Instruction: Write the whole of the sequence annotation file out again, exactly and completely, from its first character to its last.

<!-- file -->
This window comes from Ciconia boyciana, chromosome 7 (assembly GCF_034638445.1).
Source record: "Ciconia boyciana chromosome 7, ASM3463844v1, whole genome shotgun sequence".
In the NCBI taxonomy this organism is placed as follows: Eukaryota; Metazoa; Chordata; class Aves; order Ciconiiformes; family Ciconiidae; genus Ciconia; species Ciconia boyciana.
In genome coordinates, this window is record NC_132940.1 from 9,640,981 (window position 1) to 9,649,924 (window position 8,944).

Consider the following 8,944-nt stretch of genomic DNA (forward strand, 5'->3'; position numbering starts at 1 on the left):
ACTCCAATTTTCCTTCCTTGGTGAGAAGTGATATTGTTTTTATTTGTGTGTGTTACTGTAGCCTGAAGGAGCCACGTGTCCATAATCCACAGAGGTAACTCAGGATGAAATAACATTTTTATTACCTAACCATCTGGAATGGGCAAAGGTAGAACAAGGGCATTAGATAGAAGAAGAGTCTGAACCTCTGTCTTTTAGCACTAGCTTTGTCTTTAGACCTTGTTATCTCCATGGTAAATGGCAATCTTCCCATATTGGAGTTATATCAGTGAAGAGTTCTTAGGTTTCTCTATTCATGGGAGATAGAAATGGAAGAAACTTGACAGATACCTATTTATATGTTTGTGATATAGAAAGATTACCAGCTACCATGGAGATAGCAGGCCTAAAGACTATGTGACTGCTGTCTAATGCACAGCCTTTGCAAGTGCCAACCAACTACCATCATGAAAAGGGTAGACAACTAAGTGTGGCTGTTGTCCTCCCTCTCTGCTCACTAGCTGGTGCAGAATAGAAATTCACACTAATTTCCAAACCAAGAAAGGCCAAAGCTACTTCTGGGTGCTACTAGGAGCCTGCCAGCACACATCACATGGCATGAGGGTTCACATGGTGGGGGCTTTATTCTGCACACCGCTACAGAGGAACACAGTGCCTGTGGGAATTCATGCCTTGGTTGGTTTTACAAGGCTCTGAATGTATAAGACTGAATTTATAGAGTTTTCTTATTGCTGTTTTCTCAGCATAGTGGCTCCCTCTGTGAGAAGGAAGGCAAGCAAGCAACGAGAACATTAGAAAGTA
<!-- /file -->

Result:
This window comes from Ciconia boyciana, chromosome 7 (assembly GCF_034638445.1).
Source record: "Ciconia boyciana chromosome 7, ASM3463844v1, whole genome shotgun sequence".
In the NCBI taxonomy this organism is placed as follows: Eukaryota; Metazoa; Chordata; class Aves; order Ciconiiformes; family Ciconiidae; genus Ciconia; species Ciconia boyciana.
In genome coordinates, this window is record NC_132940.1 from 9,640,981 (window position 1) to 9,649,924 (window position 8,944).

Consider the following 8,944-nt stretch of genomic DNA (forward strand, 5'->3'; position numbering starts at 1 on the left):
ACTCCAATTTTCCTTCCTTGGTGAGAAGTGATATTGTTTTTATTTGTGTGTGTTACTGTAGCCTGAAGGAGCCACGTGTCCATAATCCACAGAGGTAACTCAGGATGAAATAACATTTTTATTACCTAACCATCTGGAATGGGCAAAGGTAGAACAAGGGCATTAGATAGAAGAAGAGTCTGAACCTCTGTCTTTTAGCACTAGCTTTGTCTTTAGACCTTGTTATCTCCATGGTAAATGGCAATCTTCCCATATTGGAGTTATATCAGTGAAGAGTTCTTAGGTTTCTCTATTCATGGGAGATAGAAATGGAAGAAACTTGACAGATACCTATTTATATGTTTGTGATATAGAAAGATTACCAGCTACCATGGAGATAGCAGGCCTAAAGACTATGTGACTGCTGTCTAATGCACAGCCTTTGCAAGTGCCAACCAACTACCATCATGAAAAGGGTAGACAACTAAGTGTGGCTGTTGTCCTCCCTCTCTGCTCACTAGCTGGTGCAGAATAGAAATTCACACTAATTTCCAAACCAAGAAAGGCCAAAGCTACTTCTGGGTGCTACTAGGAGCCTGCCAGCACACATCACATGGCATGAGGGTTCACATGGTGGGGGCTTTATTCTGCACACCGCTACAGAGGAACACAGTGCCTGTGGGAATTCATGCCTTGGTTGGTTTTACAAGGCTCTGAATGTATAAGACTGAATTTATAGAGTTTTCTTATTGCTGTTTTCTCAGCATAGTGGCTCCCTCTGTGAGAAGGAAGGCAAGCAAGCAACGAGAACATTAGAAAGTA